Whatever the reason, I pulled out my 1978-79 APBA basketball game late last night and, after more than 30 years of dormancy, the cards came to life while the rest of the world slept. I only played one quarter of a game. I didn't have all night. Those who are familiar with the sports replay game know that had I opted to play a full basketball contest, it would have taken more than a night to complete.
Alas, the game is plodding and part of the wonderment I experienced while playing it again yesterday was trying to figure how I rolled so many games without losing my mind.
The APBA games, for the uninitiated, are sports replays that use dice and player cards. Gamers roll the dice and correspond the results with numbers on the players' cards. Those numbers are then compared with game boards to determine action. I have replay sets in the four major sports, and I love them all.
But the basketball game is a bit of a struggle to play. There's two versions. The first includes passing and dribbling and it takes hours to play a single contest. The game I favor is a quicker one. It's a solitaire type and it eliminates some of the “action,” instead resorting merely to players shooting from different areas of the court. They either make it or miss it. If a shot fails, the gamer rolls the dice to determine who rebounds it and that person then shoots. It's repetitive. There's much math involved. And there's charts galore to follow.
Here's an example of the way I play. I roll the dice for the opening tipoff to determine possession. Then I roll to find where the first shot is taken. Then I roll the dice to see who shoots the ball. I cross reference that dice roll with numbers on a Column Index to give me the player shooting. Then I roll the dice and check that player's card to see how the shot turned out. If he makes it, I roll the dice and match the result with the Column Index to see who got the assist. If he misses, another roll and another check on the Index for the rebound.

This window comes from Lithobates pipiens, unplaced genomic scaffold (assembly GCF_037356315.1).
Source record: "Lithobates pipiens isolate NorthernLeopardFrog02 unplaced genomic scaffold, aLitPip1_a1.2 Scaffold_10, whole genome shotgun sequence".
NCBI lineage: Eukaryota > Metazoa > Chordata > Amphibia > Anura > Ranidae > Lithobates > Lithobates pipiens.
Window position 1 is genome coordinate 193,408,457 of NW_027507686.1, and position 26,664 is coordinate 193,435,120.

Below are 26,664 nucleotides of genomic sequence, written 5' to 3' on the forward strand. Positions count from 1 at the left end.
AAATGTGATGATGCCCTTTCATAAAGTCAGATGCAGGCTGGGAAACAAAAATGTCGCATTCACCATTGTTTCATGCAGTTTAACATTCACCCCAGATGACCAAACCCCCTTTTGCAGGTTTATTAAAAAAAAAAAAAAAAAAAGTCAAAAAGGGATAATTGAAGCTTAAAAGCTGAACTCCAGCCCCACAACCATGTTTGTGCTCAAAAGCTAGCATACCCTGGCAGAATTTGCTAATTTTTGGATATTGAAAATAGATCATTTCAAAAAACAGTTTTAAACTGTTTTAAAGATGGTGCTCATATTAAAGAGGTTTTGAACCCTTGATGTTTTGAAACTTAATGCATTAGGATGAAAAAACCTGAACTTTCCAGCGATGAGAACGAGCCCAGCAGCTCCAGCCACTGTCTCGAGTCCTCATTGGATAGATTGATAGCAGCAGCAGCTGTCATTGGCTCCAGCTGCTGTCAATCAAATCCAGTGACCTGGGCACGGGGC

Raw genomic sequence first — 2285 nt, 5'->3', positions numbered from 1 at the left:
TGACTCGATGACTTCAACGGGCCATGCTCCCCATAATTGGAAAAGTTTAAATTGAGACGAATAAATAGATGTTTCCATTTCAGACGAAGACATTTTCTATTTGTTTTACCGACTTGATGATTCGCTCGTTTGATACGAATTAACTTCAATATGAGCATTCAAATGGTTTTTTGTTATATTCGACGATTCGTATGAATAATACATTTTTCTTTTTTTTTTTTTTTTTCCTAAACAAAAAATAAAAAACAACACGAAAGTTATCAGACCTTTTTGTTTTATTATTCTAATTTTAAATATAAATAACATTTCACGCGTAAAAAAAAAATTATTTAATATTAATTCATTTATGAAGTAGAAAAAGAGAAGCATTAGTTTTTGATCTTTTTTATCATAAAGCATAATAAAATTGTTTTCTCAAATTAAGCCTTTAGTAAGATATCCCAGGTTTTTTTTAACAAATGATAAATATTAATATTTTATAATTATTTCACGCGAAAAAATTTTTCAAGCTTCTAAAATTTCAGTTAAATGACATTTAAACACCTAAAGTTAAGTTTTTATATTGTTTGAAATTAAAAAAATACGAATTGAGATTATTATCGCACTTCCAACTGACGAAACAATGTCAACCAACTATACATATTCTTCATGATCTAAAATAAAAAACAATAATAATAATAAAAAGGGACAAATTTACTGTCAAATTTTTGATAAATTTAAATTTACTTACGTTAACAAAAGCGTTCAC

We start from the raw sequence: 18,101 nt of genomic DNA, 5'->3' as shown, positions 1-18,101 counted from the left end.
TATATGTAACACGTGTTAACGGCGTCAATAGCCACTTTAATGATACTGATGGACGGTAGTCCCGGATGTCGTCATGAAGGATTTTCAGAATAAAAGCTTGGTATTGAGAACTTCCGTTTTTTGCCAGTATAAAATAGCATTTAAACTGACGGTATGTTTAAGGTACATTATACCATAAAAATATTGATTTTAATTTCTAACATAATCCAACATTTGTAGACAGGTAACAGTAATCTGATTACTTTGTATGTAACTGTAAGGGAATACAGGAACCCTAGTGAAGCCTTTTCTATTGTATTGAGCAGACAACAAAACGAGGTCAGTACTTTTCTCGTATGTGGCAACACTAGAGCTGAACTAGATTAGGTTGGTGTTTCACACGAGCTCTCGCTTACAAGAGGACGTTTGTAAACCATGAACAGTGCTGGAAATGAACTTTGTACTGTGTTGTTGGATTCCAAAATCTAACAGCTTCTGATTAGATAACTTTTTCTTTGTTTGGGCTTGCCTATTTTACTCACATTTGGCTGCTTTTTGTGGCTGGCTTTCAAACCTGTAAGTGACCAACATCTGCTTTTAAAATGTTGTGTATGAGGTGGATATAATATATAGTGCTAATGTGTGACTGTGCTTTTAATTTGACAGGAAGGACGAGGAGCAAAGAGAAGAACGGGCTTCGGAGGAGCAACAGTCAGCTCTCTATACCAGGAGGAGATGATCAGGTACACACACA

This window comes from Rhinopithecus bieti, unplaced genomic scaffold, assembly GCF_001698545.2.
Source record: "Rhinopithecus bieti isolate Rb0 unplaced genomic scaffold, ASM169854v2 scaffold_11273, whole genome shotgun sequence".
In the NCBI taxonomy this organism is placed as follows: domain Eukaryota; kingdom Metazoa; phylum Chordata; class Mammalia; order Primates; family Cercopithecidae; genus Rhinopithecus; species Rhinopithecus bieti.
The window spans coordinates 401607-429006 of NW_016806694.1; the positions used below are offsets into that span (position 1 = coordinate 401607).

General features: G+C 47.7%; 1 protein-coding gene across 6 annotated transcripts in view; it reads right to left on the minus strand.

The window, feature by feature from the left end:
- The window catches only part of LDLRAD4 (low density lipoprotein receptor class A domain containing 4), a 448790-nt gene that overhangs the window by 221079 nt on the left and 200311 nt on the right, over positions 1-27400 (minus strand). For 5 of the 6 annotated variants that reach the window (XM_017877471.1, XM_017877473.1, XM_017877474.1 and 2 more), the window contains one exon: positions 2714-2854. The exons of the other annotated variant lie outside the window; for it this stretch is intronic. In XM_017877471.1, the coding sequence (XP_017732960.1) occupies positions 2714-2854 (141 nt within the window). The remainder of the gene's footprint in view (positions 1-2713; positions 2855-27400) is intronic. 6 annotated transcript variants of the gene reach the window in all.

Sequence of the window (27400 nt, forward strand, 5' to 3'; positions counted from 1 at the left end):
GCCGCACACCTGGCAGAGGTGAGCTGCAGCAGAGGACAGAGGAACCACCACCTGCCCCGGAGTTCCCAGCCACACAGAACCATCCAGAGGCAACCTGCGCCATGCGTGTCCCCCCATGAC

Tired yet? That was one possession. See what I mean? And there's a lot of eyestrain involved when lining up the index numbers and matching them with the players' numbers. Eyestrain? I'd never say that when I was a younger. Now, at my age, I'm worrying about getting headaches because of vision. Sheesh.
But back when I was a kid, I played that game fervently. It was my friend, a consistency in a life of teenaged angst. Trouble with my girlfriend at the time? I'd roll a game and escape from the insanity of hormones and stupid high school drama. Fearing college looming ahead? The APBA game was the security blanket to which I clung.
I chose Boston and Philadelphia for the contest last night. It took a moment to familiarize myself with the game's rules. (I had played other basketball seasons up until 1993 when I became obsessed with the hockey game and then in 1998 when I primarily played the APBA baseball). But soon I was rolling the game. And oddly, I began remembering what certain numbers meant, especially on possession rolls and fouls, without having to pore over the game boards.
Thirty-four years later from the last time I played this game, Julius Erving was hitting a shot from the “D” section of the field, and Bob McAdoo was fouling. Darryl Dawkins had two rebounds in the first quarter for the 76ers and Dave Cowens was invisible for the Celtics. After the first quarter, Philadelphia led, 25-22. Erving led everyone with 10 points. Nate “Tiny” Archibald had seven points for Boston.
Just saying that, just mentioning those names from that era, brings back those days.
Today, I am 50 games from finishing my 1942 baseball replay. I'm undecided upon which next season replay I'll embark upon. I'm leaning toward 1950, 1919 or 1991 in baseball. But the 1979-80 basketball season beckons as well. That's the rookie years for Magic Johnson and Larry Bird. I've never gone this far into a replay without knowing what my next project will be.
More than likely, it'll be a baseball season. Although there are more than 1,200 games in any baseball replay (2,430 in a current replay), those games go much quicker than a basketball game. There are 902 games to play in the 1979-80 NBA season and each one takes forever.
The dice will keep rolling in my home. It always does. And it'll probably be for the baseball games. But whenever I want to recapture that youthful feeling I had, that time when things were a bit more easy and I wasn't old enough to be tainted by the Fear that we learn to deal with through life's experiences, I'll pull out that basketball game.
But I can't play it too long. Eyestrain, you know.